A string of fierce hurricanes that battered the U.S. coast in the 1990s included Fran in 1996.
(Photo courtesy NASA-GSFC, data from NOAA GOES.)
Scientists in the UCAR community found themselves on the front lines of the cyber revolution that stormed the world in the 1990s. Many UCAR universities were early adopters of the World Wide Web, a technology well suited to a science that thrives on distributed data and collaboration. The opening of the Global Positioning System to civilian use paved the way for newly precise weather instruments. These tools arrived just as atmospheric research faced a sobering set of challenges. Global temperatures hit new highs, as did public and political concern about climate change. NCAR rose to the task with a comprehensive and innovative global model of the climate “system”—the atmosphere as well as the oceans, land, and ice beneath it. Many other lines of research and education blossomed as the demand for NCAR science and UCAR services continued to grow. A new category of UCAR membership entrained schools with a focus on undergraduate teaching, and several initiatives boosted UCAR’s role in K–12 education and science literacy. The Foothills Laboratory complex in northeast Boulder was added in 1990, while the Mesa Laboratory drew thousands of public visitors to its enhanced exhibits and special events.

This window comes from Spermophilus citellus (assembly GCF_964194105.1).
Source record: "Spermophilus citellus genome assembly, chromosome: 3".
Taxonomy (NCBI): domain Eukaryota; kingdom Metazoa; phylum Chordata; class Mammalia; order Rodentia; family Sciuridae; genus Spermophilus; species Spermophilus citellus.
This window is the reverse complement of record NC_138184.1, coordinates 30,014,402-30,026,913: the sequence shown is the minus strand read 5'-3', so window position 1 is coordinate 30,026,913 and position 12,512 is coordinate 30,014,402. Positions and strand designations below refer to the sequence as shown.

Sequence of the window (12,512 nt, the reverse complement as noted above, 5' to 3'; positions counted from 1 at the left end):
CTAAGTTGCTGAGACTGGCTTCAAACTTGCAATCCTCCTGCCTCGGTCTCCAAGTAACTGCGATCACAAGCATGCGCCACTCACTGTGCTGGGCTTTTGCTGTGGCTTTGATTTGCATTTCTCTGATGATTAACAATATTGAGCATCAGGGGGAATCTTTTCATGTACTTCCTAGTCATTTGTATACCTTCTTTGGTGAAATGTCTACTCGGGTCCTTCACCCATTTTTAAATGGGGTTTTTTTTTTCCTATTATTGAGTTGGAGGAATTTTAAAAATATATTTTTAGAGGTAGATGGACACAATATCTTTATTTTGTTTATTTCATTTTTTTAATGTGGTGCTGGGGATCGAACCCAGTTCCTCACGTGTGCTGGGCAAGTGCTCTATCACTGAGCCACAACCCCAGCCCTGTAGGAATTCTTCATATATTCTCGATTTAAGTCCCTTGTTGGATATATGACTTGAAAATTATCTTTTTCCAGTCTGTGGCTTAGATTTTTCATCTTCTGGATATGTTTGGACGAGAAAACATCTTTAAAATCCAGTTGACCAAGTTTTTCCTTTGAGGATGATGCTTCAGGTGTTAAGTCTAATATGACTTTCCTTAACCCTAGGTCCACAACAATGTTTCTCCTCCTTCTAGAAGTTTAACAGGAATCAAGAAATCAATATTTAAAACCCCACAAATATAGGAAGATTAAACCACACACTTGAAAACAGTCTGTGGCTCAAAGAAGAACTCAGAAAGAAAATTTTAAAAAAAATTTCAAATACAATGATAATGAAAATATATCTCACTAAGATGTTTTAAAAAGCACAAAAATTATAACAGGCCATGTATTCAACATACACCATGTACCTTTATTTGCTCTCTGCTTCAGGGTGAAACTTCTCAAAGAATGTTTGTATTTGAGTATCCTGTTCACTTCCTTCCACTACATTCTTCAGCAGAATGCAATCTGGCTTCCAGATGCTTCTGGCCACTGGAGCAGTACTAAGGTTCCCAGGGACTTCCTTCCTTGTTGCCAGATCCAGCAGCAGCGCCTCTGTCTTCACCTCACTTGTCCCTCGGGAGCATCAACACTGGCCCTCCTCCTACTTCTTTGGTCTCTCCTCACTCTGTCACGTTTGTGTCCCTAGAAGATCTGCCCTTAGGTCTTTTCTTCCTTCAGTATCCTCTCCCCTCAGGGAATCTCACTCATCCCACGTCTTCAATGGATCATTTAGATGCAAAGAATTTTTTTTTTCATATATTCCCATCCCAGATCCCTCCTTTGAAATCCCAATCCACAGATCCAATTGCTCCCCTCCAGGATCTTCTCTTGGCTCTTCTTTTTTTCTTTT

The University Corporation for Atmospheric Research manages the National Center for Atmospheric Research under sponsorship by the National Science Foundation. Any opinions, findings and conclusions, or recommendations expressed in this publication are those of the author(s) and do not necessarily reflect the views of the National Science Foundation.